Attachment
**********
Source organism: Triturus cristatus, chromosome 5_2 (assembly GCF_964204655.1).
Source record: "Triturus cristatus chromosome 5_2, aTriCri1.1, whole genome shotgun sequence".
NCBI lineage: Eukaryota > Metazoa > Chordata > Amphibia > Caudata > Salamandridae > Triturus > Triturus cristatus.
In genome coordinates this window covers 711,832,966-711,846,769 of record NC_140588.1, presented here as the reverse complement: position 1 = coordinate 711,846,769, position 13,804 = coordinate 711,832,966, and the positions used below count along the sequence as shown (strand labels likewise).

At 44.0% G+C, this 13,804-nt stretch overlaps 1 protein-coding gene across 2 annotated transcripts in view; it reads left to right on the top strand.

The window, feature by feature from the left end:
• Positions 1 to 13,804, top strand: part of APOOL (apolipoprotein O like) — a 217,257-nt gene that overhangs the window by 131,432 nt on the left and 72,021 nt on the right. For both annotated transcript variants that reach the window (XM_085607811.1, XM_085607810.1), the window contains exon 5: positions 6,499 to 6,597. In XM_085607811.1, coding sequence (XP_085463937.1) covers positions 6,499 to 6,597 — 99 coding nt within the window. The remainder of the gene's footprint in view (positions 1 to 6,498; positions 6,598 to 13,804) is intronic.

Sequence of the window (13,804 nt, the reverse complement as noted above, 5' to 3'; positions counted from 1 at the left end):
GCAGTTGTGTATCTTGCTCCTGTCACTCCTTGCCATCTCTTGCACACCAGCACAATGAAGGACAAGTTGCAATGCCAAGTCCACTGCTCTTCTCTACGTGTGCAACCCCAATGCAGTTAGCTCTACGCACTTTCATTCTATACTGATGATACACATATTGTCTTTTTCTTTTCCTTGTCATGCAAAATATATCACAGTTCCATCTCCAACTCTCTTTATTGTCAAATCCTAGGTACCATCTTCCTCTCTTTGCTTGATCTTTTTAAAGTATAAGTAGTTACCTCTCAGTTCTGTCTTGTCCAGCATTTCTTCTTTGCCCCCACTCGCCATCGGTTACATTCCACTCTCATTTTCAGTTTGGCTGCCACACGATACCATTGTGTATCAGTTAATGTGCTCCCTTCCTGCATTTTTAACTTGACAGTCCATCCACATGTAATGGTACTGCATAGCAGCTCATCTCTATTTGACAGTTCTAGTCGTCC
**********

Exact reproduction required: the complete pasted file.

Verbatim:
Source organism: Triturus cristatus, chromosome 5_2 (assembly GCF_964204655.1).
Source record: "Triturus cristatus chromosome 5_2, aTriCri1.1, whole genome shotgun sequence".
NCBI lineage: Eukaryota > Metazoa > Chordata > Amphibia > Caudata > Salamandridae > Triturus > Triturus cristatus.
In genome coordinates this window covers 711,832,966-711,846,769 of record NC_140588.1, presented here as the reverse complement: position 1 = coordinate 711,846,769, position 13,804 = coordinate 711,832,966, and the positions used below count along the sequence as shown (strand labels likewise).

At 44.0% G+C, this 13,804-nt stretch overlaps 1 protein-coding gene across 2 annotated transcripts in view; it reads left to right on the top strand.

The window, feature by feature from the left end:
• Positions 1 to 13,804, top strand: part of APOOL (apolipoprotein O like) — a 217,257-nt gene that overhangs the window by 131,432 nt on the left and 72,021 nt on the right. For both annotated transcript variants that reach the window (XM_085607811.1, XM_085607810.1), the window contains exon 5: positions 6,499 to 6,597. In XM_085607811.1, coding sequence (XP_085463937.1) covers positions 6,499 to 6,597 — 99 coding nt within the window. The remainder of the gene's footprint in view (positions 1 to 6,498; positions 6,598 to 13,804) is intronic.

Sequence of the window (13,804 nt, the reverse complement as noted above, 5' to 3'; positions counted from 1 at the left end):
GCAGTTGTGTATCTTGCTCCTGTCACTCCTTGCCATCTCTTGCACACCAGCACAATGAAGGACAAGTTGCAATGCCAAGTCCACTGCTCTTCTCTACGTGTGCAACCCCAATGCAGTTAGCTCTACGCACTTTCATTCTATACTGATGATACACATATTGTCTTTTTCTTTTCCTTGTCATGCAAAATATATCACAGTTCCATCTCCAACTCTCTTTATTGTCAAATCCTAGGTACCATCTTCCTCTCTTTGCTTGATCTTTTTAAAGTATAAGTAGTTACCTCTCAGTTCTGTCTTGTCCAGCATTTCTTCTTTGCCCCCACTCGCCATCGGTTACATTCCACTCTCATTTTCAGTTTGGCTGCCACACGATACCATTGTGTATCAGTTAATGTGCTCCCTTCCTGCATTTTTAACTTGACAGTCCATCCACATGTAATGGTACTGCATAGCAGCTCATCTCTATTTGACAGTTCTAGTCGTCC